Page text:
Rum baba

Rum baba

Babà al rum

The Amalfi Coast
Helen Cathcart

If you wanted to tell someone they were sweet you could say in Neapolitan ‘Si nu’ baba’, such is the love Neapolitans have for sweet treats. These small cakes were so called by the exiled King of Poland, Stanislas Leszczynski, after his favourite story Ali Baba and the Arabian Nights. Baba, pronounced bubbà, not barbar, are found in most bars and restaurants in Naples and the AmalfiCoast. Probably not the prettiest cakes on the shelf – they usually look like oversized mushrooms split in two, piped with thick yellow custard and topped with a glacé cherry – they are delicious nonetheless. I like the fact that you can make the baba, syrup and custard the day before and finish them off quickly for a dinner party. Use good-quality dark rum rather than rum essence, as this will make the difference between a good and poor version of baba. The soaking liquid can be kept in the fridge for a week. Miniature versions of baba are also sold soaked in limoncello syrup instead of rum and squeezed into glass jars. For children, make a non-alcoholic syrup using 500 ml water and 200 g caster (superfine) sugar flavoured with a few strips of orange peel.

The photograph shows the baba served at Villa Cimbrone in Ravello on a soup of crème Anglaise with pistachio nuts, silver sugar, rose petals, mint and jam.

For the dough


Quantity Ingredient
80ml milk
25g fresh yeast
or 12g dried yeast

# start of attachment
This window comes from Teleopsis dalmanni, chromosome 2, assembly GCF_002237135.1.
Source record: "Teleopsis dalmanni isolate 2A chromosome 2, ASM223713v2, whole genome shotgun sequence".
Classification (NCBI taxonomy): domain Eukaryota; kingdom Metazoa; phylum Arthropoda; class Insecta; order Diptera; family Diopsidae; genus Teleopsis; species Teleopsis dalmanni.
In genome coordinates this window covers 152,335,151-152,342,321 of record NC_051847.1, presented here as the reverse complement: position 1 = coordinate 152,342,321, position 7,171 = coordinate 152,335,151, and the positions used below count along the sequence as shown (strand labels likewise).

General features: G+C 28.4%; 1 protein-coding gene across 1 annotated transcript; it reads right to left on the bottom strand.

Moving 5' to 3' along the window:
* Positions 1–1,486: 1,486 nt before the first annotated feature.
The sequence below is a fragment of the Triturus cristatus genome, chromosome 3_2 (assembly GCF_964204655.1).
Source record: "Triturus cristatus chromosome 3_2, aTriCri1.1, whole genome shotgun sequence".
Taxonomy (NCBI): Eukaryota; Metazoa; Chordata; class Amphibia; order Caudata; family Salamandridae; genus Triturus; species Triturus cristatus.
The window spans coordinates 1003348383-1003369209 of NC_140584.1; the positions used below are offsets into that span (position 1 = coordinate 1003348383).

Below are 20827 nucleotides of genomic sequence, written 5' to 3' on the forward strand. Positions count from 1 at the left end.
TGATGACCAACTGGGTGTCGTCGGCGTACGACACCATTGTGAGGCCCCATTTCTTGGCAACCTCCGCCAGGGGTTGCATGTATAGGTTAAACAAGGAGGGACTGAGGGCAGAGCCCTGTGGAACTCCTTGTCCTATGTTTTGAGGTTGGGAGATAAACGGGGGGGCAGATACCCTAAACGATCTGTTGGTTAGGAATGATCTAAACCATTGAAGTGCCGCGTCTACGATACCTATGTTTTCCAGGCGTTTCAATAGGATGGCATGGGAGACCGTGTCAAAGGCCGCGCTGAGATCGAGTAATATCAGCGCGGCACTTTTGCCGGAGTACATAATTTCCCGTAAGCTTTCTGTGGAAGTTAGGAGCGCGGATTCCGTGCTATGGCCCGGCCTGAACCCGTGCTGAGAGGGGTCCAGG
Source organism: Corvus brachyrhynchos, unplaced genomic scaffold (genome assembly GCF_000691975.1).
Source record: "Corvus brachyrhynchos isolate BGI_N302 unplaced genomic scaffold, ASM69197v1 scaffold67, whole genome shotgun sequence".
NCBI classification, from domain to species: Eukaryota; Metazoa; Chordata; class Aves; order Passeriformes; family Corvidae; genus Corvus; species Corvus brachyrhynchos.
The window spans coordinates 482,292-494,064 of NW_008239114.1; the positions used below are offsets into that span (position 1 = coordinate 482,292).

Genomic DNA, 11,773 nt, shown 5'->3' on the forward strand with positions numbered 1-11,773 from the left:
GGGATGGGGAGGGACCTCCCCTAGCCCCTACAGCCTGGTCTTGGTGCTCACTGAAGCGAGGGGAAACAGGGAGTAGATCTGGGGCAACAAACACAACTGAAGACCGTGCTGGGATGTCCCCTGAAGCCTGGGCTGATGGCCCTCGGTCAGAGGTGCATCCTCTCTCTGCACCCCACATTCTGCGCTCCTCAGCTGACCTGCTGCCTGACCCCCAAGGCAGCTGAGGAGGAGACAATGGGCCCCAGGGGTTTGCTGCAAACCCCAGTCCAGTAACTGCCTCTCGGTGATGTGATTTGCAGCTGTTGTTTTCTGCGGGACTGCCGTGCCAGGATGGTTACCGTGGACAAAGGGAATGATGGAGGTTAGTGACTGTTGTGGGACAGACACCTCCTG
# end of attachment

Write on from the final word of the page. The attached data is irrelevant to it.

250g strong white flour
pinch salt
20g caster sugar
3 eggs
100g see method for ingredients, soˆftened, plus extra for greasing

For the syrup

Quantity Ingredient
300ml dark rum
300g caster sugar
300ml water


  1. Start by making the dough. Heat the milk in a saucepan until tepid and stir in the yeast with a spatula or your fingers, blending it in well. Put the flour, salt and sugar in a bowl and add the eggs and yeasted milk. Mix with an electric mixer or food processor. Add the softened butter as you whisk and beat for about 5 minutes until smooth. Leave to rise in the bowl until doubled in volume. Meanwhile, grease 8 dariole moulds with butter.
  2. When the dough has doubled in size spoon it evenly into eight 7 cm deep and 5 cm wide dariole moulds, filling them to two-thirds full. Leave to rise again until the dough rises above the moulds and springs back to the touch; this will take 30–60 minutes. Meanwhile, preheat the oven to 180°C.
  3. Bake for 12–15 minutes, or until golden brown, well risen and cooked through. Remove from the oven and loosen the babas from their mould by running the blade of a knife around the inside of the moulds. Tip onto a wire rack. These can now be frozen and soaked at a later time.
  4. To make the syrup, bring all the ingredients to the boil and then remove from the heat. Stand the babas on a wire rack over a clean tray. Use a skewer to make about 12 long, thin holes in each one. Carefully spoon over the syrup until the babas are soaked through. Serve with custard and preserved fruits in alcohol, such as cherries.

A note on oven temperatures:

  • It has been assumed throughout that a fan-forced oven is being used. Please adjust your temperatures to 20°C higher if you are using a conventional oven.
The AmalfiCoast
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